NurtureShock, Bronson and Merryman's book about misplaced assumptions in the rearing of children is a worthwhile read for any parent. More a guide for critical thinking about our somewhat whacked out approach to child raising in America (reserving spots in elite preschools before a child is even born) than a guide to raising children, the book presents fresh data, surprising conclusions, and frequent cautions about old assumptions.

NurtureShock joins a new mini-genre of literature that sells by turning old assumptions on their heads, and making us question what we once thought was surely true. Also in this category is Freakonomics: A Rogue Economist Explores the Hidden Side of Everything (P.S.) and Outliers: The Story of Success.

The book is highly entertaining, and impossible to read without a number of "Ah Hah!" moments, but does have limitations. While presenting powerful evidence that it is best not to dole out generic praise by the boxcar load to children (it actually impairs their performance) the book is at its best. Teachers, by the way, have known this for decades, and good teachers transformed long ago from non-specific cheerleaders (You're doing great!!) to more specific statements ("I like the way you stuck with that math problem until you figured it out"). Similarly, teachers have been acquainted for years with another theme of the book: academic skill testing done prior to the third grade correlates very poorly with academic performance down the line.
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187 of 200 people found the following review helpful
5.0 out of 5 stars How Children Work July 10, 2009
Format:Hardcover|Vine Customer Review of Free Product (What's this?)
I learned to cast a suspicious eye toward some who are regarded as childhood "experts" after getting to know the adult offspring of a few prominent figures in the field who were navigating adulthood with considerably more difficulty than the average person. So I particularly like the holes that Bronson and Merryman poke in some of the previously accepted academic theories and trends in child development. I also think that some of the "new" academic data presented in the book is something that many parents will simply (and hopefully) recognize as common sense.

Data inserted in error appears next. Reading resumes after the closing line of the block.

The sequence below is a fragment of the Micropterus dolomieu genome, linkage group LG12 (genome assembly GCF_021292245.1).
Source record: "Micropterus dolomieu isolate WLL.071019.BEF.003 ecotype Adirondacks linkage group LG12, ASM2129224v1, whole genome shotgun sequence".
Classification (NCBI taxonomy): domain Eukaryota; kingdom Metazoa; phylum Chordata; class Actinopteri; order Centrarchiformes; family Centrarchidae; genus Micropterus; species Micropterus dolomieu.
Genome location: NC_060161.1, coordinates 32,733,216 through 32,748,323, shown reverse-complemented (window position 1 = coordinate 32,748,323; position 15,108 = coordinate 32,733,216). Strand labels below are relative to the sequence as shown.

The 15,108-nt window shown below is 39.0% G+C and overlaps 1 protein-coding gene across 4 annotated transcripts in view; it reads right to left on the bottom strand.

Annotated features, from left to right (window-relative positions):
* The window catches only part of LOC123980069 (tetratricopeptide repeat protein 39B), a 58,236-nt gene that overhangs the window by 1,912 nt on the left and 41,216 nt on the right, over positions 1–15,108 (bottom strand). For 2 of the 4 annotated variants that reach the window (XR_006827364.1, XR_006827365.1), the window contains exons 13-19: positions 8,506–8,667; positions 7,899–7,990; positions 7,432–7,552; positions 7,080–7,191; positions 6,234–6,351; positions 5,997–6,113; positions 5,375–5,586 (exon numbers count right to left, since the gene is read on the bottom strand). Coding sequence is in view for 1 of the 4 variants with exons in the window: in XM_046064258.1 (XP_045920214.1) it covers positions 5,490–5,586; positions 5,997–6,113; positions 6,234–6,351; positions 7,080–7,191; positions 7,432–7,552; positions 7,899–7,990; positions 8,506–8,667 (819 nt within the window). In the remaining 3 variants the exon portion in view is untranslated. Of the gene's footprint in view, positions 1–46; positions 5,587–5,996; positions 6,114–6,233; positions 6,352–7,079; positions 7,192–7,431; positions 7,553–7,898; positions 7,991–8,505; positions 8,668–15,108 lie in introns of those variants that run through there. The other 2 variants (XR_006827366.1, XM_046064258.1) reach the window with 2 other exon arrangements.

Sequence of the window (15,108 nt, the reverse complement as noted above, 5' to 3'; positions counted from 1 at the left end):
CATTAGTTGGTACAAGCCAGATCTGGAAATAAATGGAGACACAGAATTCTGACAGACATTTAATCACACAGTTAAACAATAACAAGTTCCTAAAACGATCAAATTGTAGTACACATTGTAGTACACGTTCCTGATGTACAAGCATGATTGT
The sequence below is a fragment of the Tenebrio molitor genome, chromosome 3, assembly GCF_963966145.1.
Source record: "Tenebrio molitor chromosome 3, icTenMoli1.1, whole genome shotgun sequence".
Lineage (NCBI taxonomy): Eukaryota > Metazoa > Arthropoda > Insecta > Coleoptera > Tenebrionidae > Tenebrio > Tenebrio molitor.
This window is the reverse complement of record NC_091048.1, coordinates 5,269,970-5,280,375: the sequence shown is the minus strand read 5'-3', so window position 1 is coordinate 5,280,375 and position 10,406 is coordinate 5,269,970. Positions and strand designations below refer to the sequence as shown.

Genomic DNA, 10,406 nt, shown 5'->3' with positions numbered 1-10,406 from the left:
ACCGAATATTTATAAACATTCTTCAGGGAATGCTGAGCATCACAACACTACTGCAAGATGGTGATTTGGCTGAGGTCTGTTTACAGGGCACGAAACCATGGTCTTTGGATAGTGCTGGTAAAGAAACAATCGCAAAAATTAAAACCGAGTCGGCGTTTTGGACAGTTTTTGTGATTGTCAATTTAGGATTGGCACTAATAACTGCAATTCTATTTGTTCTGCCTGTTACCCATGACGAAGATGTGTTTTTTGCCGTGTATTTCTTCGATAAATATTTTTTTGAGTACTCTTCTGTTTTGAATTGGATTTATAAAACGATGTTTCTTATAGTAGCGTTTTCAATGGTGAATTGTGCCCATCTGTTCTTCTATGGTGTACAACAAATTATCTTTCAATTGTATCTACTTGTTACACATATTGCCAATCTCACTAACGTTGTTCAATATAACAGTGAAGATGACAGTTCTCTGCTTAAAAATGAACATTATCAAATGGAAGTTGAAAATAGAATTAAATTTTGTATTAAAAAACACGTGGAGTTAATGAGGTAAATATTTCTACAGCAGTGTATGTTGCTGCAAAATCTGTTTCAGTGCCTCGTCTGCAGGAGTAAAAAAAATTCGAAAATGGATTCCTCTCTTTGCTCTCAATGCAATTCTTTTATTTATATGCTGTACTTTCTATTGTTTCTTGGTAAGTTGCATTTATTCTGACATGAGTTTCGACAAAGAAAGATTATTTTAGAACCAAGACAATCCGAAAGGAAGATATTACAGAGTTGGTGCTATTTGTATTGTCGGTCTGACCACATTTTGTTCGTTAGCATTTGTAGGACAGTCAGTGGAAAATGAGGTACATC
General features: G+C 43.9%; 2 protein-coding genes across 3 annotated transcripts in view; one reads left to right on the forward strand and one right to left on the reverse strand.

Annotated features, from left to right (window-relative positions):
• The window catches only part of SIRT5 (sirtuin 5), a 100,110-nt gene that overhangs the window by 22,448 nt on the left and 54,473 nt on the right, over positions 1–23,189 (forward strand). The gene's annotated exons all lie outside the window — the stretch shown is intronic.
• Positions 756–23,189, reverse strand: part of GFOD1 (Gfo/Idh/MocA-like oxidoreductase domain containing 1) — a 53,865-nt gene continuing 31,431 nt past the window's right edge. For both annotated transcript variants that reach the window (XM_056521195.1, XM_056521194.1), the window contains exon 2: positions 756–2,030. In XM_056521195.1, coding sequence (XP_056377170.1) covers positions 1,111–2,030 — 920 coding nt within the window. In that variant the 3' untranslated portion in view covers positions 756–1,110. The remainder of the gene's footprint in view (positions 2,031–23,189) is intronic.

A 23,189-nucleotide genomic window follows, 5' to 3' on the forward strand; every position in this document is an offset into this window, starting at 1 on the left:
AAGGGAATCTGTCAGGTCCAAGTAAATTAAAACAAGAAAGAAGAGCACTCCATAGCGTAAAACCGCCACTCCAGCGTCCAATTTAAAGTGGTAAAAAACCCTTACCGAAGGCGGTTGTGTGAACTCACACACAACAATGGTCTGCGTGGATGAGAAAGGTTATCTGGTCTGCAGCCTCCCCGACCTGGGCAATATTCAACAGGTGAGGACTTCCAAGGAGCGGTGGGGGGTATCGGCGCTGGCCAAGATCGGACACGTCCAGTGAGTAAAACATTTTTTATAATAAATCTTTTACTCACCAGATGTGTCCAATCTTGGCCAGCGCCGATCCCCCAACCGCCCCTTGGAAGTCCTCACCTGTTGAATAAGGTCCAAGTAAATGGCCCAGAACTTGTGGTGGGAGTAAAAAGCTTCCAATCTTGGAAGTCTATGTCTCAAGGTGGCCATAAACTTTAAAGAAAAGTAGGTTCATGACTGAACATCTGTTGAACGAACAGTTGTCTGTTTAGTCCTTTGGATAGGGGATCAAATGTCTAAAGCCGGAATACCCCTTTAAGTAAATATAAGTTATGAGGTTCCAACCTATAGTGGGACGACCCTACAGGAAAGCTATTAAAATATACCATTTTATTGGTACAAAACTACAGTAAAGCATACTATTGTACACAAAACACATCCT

The chapters in the book are all very interesting, covering babies and teens and much of the in between. The chapter on testing for giftedness, which has become a hot button topic of late, is very thought-provoking. I agree with the authors that most gifted programs have run badly amok, but as one who had many years of experience at a private school for highly gifted children, I know that there are children who, in an average school environment, would be teased mercilessly for their ability to relate better to numbers and books than to their classmates. For highly gifted girls in particular, a school such as that can be a very safe place for them to be very smart.

The chapters on false praise, sibling rivalry, teen rebellion and overly-involved parenting speak more to an affirmation of common sense wisdom than to academic breakthroughs, but the research and studies are fun to read nonetheless. The chapters on race, sleep and lying are quite thought-provoking. Overall, the book is well written (not in florid or garbled academia-speak), very well researched, and the authors succeed in offering quite a few new, and fun, things to learn about children.
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Most Recent Customer Reviews
4.0 out of 5 stars Pediatrician's evaluation of Nuture Shock
I am a pediatrician and a blogger. The following is a book review I co-wrote for my blog, [...], in April 2014. Read more
Published 7 days ago by Paul Smolen
5.0 out of 5 stars Read this BEFORE the baby arrives
It isn't exactly what you will be reading when your brain is frazzled once the baby arrives, but it offers practical advice for how to help your child learn. Read more
Published 8 days ago by Seattle Mom
5.0 out of 5 stars Changed my thinking on lots of things
Excellent book. Life changing for many people I know.

If you're White, buy it for Chapter 3 alone: Why White Parents Don't Talk to Their Kids about Race.
Published 9 days ago by victoria b larson
5.0 out of 5 stars Wish I'd read this ten years ago!
Although some evidence is anecdotal, with so many case studies about things long misunderstood it makes for a fascinating read. Read more
Published 17 days ago by Adam Gibson
5.0 out of 5 stars EVERYONE WHO HAS A KID, OR EVER WAS ONE SHOULD READ
Lots of great and surprising information, really, every parent should read. It will be my baby gift for future parents henceforth.
Published 19 days ago by Depifany
4.0 out of 5 stars New father
He was very happy to get this as a gift, as he has step-children in his life and use all the help he can get.
Published 25 days ago by Sarah M. Mason
5.0 out of 5 stars great book for new or seasoned parents or anyone interested in...
Loved the way the information was presented. Simple yet eye opening research and I recommend it to all my friends!
Published 28 days ago by Sherry S. Tehrani
4.0 out of 5 stars Cool science stuff
I really enjoyed reading about the scientific research and outcomes, but I wish there was more information on how to apply the science to life with my child.
Published 1 month ago by Ann Shepich
4.0 out of 5 stars Good, but...
I enjoyed reading this book. It presented a lot of the research on child development in a very understandable way. Read more
Published 1 month ago by Doreen Teoh
5.0 out of 5 stars Great book
Very interesting book. I enjoyed the research perspective and thought the book discussed many topics of interest. I would recommend this book.
Published 1 month ago by Amazon Customer